Now here’s some advice to anyone out there who might be going on TV doing the one thing that you love doing and that you’ve dedicated your whole life to perfecting and that you’re most proud of; anyone going on to the Great British Bake Off or Britain’s Next Top Painter & Decorator or whatever. Before you go on, it’s very important you have several pints. It’s the one mistake that most people make before going on TV. I once saw a guy on Masterchef who burst into tears when his souffle didn’t rise correctly and thought to myself, that guy is bafflingly sober, if only he’d had five lagers in a plastic glass beforehand he’d have been right as rain. In our experience that’s how you DO television. Because we’re professionals. We’re giving you pearls here.
All the bands we met were excellent, a great cross section of styles. Pieces of Mind from Wales, who formed in 1963 originally and have a combined age of about 800, were great. They told us they didn’t really want to go through to the final because half of them would probably be dead by the time it happened. One of them took Sharon Osborne’s virginity apparently which she mentions in her autobiography. Doesn’t give him a very good write up. GT’s Boos Band, another Scottish band were also great. Proper old school blues rock with easily the best guitarist in the competition. From Belfast there was Wookalily who were brilliant with a folky vibe. They had the best song of the competition with Abba’s Gimme, Gimme, Gimme. Twas excellent. And of course from Wales there was Johnny Cage and the Voodoo Groove, a kind of swampy, greasy rock and roll sound. We loved them. Brilliant guys. We’re bringing them to Edinburgh next week.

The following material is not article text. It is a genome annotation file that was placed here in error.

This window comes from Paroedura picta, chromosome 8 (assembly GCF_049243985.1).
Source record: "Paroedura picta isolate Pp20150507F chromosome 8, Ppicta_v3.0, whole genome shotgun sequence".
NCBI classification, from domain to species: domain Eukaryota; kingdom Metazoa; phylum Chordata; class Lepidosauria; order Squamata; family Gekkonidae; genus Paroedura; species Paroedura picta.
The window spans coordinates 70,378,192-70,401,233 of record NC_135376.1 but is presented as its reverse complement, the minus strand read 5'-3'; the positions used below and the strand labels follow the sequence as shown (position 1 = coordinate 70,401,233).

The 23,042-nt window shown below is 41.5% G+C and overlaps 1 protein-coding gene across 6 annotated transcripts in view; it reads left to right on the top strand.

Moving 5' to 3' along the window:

So we were told it was Midge’s decision who goes to the final in Manchester and that no one can force Midge Ure. Maybe God. He picked us fortunately and the Johnny Cage boys in a fairly awkward, all the bands on stage moment. It must have been a tough call for Midge, all the bands were great. Always thought music competitions or cooking competitions were a bit odd. One man’s delicous gateau is another man’s turnip and aspic. We are just grateful that MIdge enjoyed our gateau on the night.
Possibly our favourite thing about that trip to Belfast was teaching Rhod Gilbert about love and Buckfast, and the love of Buckfast.
Great guy. We asked him what was going to happen in the final, who was there and so on, but he wouldn’t say. He did say ‘whatever you do in the final, it has to be SPECTACULAR’. He said it in full caps like that. So for the following two months we put recording on hold and busied ourselves in cover version hell, like Satan’s backing band, trying to do the most ridiculously spectacular ska cover yet. So what happens in the final? It’s in the future so there’s no way of telling.
In the meantime the most important news is that we are at least half way through recording our next album. The songs just keep appearing in the Necronomiska, fully written and arranged like olden times, and so we keep heading back into the studio to record them. It’s fantastic, and it’s also good to be back in Chamber Studio again. We recorded our first single there back in 2000AD. This time we’re using computers and a million pound mixing desk. That’s what it sounds like anyway. We have our old friend Graeme Young at the controls and stuff is sounding good. Expect to hear stuff soon.